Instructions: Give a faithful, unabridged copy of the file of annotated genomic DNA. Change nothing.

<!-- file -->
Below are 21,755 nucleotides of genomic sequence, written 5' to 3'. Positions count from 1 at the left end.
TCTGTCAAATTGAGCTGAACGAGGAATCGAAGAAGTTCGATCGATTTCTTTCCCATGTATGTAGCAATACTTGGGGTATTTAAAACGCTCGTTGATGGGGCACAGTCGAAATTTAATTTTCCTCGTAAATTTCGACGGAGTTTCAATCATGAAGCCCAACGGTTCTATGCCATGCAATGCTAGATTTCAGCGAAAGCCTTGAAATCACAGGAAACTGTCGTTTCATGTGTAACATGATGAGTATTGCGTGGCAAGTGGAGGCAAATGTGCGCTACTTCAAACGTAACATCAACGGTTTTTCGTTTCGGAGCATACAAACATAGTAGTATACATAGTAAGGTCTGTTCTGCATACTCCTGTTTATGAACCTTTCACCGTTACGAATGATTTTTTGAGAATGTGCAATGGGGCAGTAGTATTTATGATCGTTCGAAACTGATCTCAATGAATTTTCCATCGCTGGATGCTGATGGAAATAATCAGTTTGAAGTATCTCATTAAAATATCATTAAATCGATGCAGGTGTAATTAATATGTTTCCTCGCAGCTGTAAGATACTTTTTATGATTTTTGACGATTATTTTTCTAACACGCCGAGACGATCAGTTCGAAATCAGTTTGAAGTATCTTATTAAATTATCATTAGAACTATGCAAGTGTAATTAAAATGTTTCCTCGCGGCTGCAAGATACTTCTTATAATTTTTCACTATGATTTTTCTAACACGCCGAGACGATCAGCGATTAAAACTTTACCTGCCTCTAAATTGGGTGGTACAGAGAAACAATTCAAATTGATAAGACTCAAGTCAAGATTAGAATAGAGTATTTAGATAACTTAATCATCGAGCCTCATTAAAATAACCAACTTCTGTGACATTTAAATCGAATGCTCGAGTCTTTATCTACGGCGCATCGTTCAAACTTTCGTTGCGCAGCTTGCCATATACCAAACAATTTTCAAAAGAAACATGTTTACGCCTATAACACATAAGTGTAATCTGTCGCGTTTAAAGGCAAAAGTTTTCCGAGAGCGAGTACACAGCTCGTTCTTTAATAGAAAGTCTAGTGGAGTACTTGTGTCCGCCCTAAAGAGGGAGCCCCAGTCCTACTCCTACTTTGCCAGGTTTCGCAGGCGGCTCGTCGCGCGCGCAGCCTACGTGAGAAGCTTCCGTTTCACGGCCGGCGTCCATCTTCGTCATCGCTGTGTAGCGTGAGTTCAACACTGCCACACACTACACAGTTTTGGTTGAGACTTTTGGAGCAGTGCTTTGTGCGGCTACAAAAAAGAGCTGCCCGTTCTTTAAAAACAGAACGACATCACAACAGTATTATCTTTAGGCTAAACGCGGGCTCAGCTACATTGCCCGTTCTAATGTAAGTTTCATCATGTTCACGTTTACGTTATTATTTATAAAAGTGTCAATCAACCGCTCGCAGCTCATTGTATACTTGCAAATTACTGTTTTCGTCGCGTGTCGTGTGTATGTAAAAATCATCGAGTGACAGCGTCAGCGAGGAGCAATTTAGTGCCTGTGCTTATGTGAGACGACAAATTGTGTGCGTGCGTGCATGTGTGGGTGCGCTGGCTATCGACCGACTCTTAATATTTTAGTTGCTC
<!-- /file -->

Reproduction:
Below are 21,755 nucleotides of genomic sequence, written 5' to 3'. Positions count from 1 at the left end.
TCTGTCAAATTGAGCTGAACGAGGAATCGAAGAAGTTCGATCGATTTCTTTCCCATGTATGTAGCAATACTTGGGGTATTTAAAACGCTCGTTGATGGGGCACAGTCGAAATTTAATTTTCCTCGTAAATTTCGACGGAGTTTCAATCATGAAGCCCAACGGTTCTATGCCATGCAATGCTAGATTTCAGCGAAAGCCTTGAAATCACAGGAAACTGTCGTTTCATGTGTAACATGATGAGTATTGCGTGGCAAGTGGAGGCAAATGTGCGCTACTTCAAACGTAACATCAACGGTTTTTCGTTTCGGAGCATACAAACATAGTAGTATACATAGTAAGGTCTGTTCTGCATACTCCTGTTTATGAACCTTTCACCGTTACGAATGATTTTTTGAGAATGTGCAATGGGGCAGTAGTATTTATGATCGTTCGAAACTGATCTCAATGAATTTTCCATCGCTGGATGCTGATGGAAATAATCAGTTTGAAGTATCTCATTAAAATATCATTAAATCGATGCAGGTGTAATTAATATGTTTCCTCGCAGCTGTAAGATACTTTTTATGATTTTTGACGATTATTTTTCTAACACGCCGAGACGATCAGTTCGAAATCAGTTTGAAGTATCTTATTAAATTATCATTAGAACTATGCAAGTGTAATTAAAATGTTTCCTCGCGGCTGCAAGATACTTCTTATAATTTTTCACTATGATTTTTCTAACACGCCGAGACGATCAGCGATTAAAACTTTACCTGCCTCTAAATTGGGTGGTACAGAGAAACAATTCAAATTGATAAGACTCAAGTCAAGATTAGAATAGAGTATTTAGATAACTTAATCATCGAGCCTCATTAAAATAACCAACTTCTGTGACATTTAAATCGAATGCTCGAGTCTTTATCTACGGCGCATCGTTCAAACTTTCGTTGCGCAGCTTGCCATATACCAAACAATTTTCAAAAGAAACATGTTTACGCCTATAACACATAAGTGTAATCTGTCGCGTTTAAAGGCAAAAGTTTTCCGAGAGCGAGTACACAGCTCGTTCTTTAATAGAAAGTCTAGTGGAGTACTTGTGTCCGCCCTAAAGAGGGAGCCCCAGTCCTACTCCTACTTTGCCAGGTTTCGCAGGCGGCTCGTCGCGCGCGCAGCCTACGTGAGAAGCTTCCGTTTCACGGCCGGCGTCCATCTTCGTCATCGCTGTGTAGCGTGAGTTCAACACTGCCACACACTACACAGTTTTGGTTGAGACTTTTGGAGCAGTGCTTTGTGCGGCTACAAAAAAGAGCTGCCCGTTCTTTAAAAACAGAACGACATCACAACAGTATTATCTTTAGGCTAAACGCGGGCTCAGCTACATTGCCCGTTCTAATGTAAGTTTCATCATGTTCACGTTTACGTTATTATTTATAAAAGTGTCAATCAACCGCTCGCAGCTCATTGTATACTTGCAAATTACTGTTTTCGTCGCGTGTCGTGTGTATGTAAAAATCATCGAGTGACAGCGTCAGCGAGGAGCAATTTAGTGCCTGTGCTTATGTGAGACGACAAATTGTGTGCGTGCGTGCATGTGTGGGTGCGCTGGCTATCGACCGACTCTTAATATTTTAGTTGCTC